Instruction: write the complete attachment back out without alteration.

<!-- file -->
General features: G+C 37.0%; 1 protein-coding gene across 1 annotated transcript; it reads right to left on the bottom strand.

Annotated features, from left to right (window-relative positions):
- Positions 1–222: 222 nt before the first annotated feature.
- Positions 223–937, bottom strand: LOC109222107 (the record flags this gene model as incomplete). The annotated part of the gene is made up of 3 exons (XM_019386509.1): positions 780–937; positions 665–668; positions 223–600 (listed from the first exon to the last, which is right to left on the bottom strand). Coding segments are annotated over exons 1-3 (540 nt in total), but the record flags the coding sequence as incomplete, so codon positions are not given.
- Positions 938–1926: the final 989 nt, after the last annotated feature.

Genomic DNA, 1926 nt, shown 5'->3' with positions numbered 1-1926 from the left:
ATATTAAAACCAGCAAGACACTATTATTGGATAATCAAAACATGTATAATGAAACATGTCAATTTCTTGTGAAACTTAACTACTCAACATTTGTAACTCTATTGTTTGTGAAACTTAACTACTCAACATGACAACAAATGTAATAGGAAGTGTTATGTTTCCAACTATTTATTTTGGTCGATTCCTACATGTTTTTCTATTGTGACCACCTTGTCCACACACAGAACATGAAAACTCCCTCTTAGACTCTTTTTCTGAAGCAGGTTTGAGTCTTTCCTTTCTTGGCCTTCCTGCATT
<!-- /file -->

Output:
General features: G+C 37.0%; 1 protein-coding gene across 1 annotated transcript; it reads right to left on the bottom strand.

Annotated features, from left to right (window-relative positions):
- Positions 1–222: 222 nt before the first annotated feature.
- Positions 223–937, bottom strand: LOC109222107 (the record flags this gene model as incomplete). The annotated part of the gene is made up of 3 exons (XM_019386509.1): positions 780–937; positions 665–668; positions 223–600 (listed from the first exon to the last, which is right to left on the bottom strand). Coding segments are annotated over exons 1-3 (540 nt in total), but the record flags the coding sequence as incomplete, so codon positions are not given.
- Positions 938–1926: the final 989 nt, after the last annotated feature.

Genomic DNA, 1926 nt, shown 5'->3' with positions numbered 1-1926 from the left:
ATATTAAAACCAGCAAGACACTATTATTGGATAATCAAAACATGTATAATGAAACATGTCAATTTCTTGTGAAACTTAACTACTCAACATTTGTAACTCTATTGTTTGTGAAACTTAACTACTCAACATGACAACAAATGTAATAGGAAGTGTTATGTTTCCAACTATTTATTTTGGTCGATTCCTACATGTTTTTCTATTGTGACCACCTTGTCCACACACAGAACATGAAAACTCCCTCTTAGACTCTTTTTCTGAAGCAGGTTTGAGTCTTTCCTTTCTTGGCCTTCCTGCATT